Back in the day, my dad had a certain supper specialty he’d lovingly whip up for me, my sister, and my mom. Hot dogs wrapped in a certain store bought crescent dough. Is anyone else out there nodding their head, sharing a similar memory? Classic, right?!
Well, this recipe is my nod to those sweet memories, as well as to the satisfying smiles that come from an even tastier and healthier sourdough version.
Sourdough Hot Dog Wraps
This recipe freezes beautifully (before or after cooking), reheats like a champion (or is delicious cold), and can be doubled, tripled, you name it! We’ve enjoyed these wraps straight from the fridge for an easy, no-mess, nourishing meal/snack on a walk, at the camp ground, in the car. Mmm, delish.
Check out “Take Note” below the recipe for adaptations and tweaks.
- 1/2 cup sourdough starter
- 1 cup milk of any kind, fermented dairy, or water
- 2 cups whole grain flour of choice, plus more as needed
- 1 teaspoon sea salt
- 1 teaspoon baking soda
- sprouted flour or unbleached white flour to aid in the rolling out
- your pre-cooked meat (or filler) of choice — such as these Applegate Farms organic hot dogs
- spreads of choice: dijon, pesto, tomato sauce, refried beans, salsa (optional)
- your favorite cheese (optional)
- dried or fresh herbs (optional)
- dips, optional (see below)
Makes: enough dough to cover at least 8 hot dogs.
In a medium size bowl, stir together the sourdough starter, milk, and whole grain flour. Add more flour until you have a THICK dough. Knead the dough together for just a couple of minutes. If it’s too sticky, add more flour. Keep in mind, this dough will be souring for at least 6 hours and you will need to roll it out after adding the sea salt and baking soda. Cover the bowl with a towel and a plate and set aside on the counter to sour for 6 to 8 hours.
(Truly, though? Only you know the temperature of your kitchen or the souring schedule that works best for you. Speaking from experience, more hours will most definitely work. The dough, however, may become a bit more fragile and the taste a touch more sour.)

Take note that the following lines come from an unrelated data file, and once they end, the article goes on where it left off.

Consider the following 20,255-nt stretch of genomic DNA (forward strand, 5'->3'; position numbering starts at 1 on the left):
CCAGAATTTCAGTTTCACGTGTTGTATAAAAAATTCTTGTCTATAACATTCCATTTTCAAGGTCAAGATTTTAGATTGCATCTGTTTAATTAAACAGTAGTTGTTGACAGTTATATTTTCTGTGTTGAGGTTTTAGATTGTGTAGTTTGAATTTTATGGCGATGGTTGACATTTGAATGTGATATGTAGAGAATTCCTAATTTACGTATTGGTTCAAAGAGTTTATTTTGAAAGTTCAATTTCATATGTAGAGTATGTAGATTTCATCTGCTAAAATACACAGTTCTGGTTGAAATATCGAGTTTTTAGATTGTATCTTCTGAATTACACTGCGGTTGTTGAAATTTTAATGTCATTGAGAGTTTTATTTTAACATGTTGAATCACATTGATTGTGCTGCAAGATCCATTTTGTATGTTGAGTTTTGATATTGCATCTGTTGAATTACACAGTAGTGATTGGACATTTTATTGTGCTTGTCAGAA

After the souring time is complete, sprinkle the sea salt, baking soda, and any additional herbs on top of the dough. Take a wooden spoon and jab the new ingredients into the dough and then use the spoon to turn the dough out onto your counter. Knead the dough for a few minutes or until you feel the additional ingredients have been completely worked through.
Preheat the oven to 350 degrees Fahrenheit. Grease or lay parchment paper on a cookie sheet.
Generously flour the work surface. Roll out the dough adding more flour as necessary to prevent sticking. Now, begin making the pockets/wraps. Here’s what I do, but please use the method that works best for you.
After spreading and sprinkling the dough with our tasty dijon and some favorite hard cheese, I pick up a hot dog (Applegate Farms organic recommended) and hold it up to the dough. Using a pizza cutter, I cut the dough to the width that will work for my hot dogs all the way down the length of the dough. (I make the dough width according to whether I want to tuck in the ends or leave them exposed.) Then, I place a hot dog on the edge of the dough and begin rolling. Once I’ve gone around once, I use my pizza cutter to make the final cut at that point. Finally, I seal it up well and place the wrap on the cookie sheet. I repeat this process to cover all the hot dogs. With leftover dough, I enjoy creating treats like mini braided bread sticks and pesto cheese spirals. Such fun!
Bake at 350 degrees for 15 to 20 minutes. Check at about 10 minutes to see how things are coming along. Remove from oven and serve.
Enjoy hot or cold and don’t forget your favorite dips. Here are a few to get you started!
- Homemade Ketchup
- Spicy Honey-Dill Mustard
- Homemade Mayonnaise
- Dijon Mustard (in our Lacto-Fermentation eCourse or eBook)
- Fresh from the garden tomato sauce
Oh, the flexibility! Imagine with me for a moment… Leftover Ham/Turkey and Cheese, Sausage/Bacon, Egg, and Cheese, Pizza Pockets, and Taco pockets. How about adding a stick to your hot dog wrap to make it like a corn dog!
Certain fillers will require you to seal the dough at the ends, too. I’ve made cheese wraps with insufficiently sealed dough, and all the cheese oozed out onto the cookie sheet. Delicious, but not what I had in mind.
Leftover bits of dough make tasty mini bites of goodness, but you could always combine scraps and reroll.
Wraps with thicker dough will need to cook longer than wraps made with a thinner dough.
I often double the recipe and make a batch of sourdough english muffins on the griddle while my wraps are baking in the oven.
Delicious in school lunches, off-to-work lunches, and we-do-school-at-home lunches. In fact, I look forward to using this sourdough recipe as one of our cooking lessons!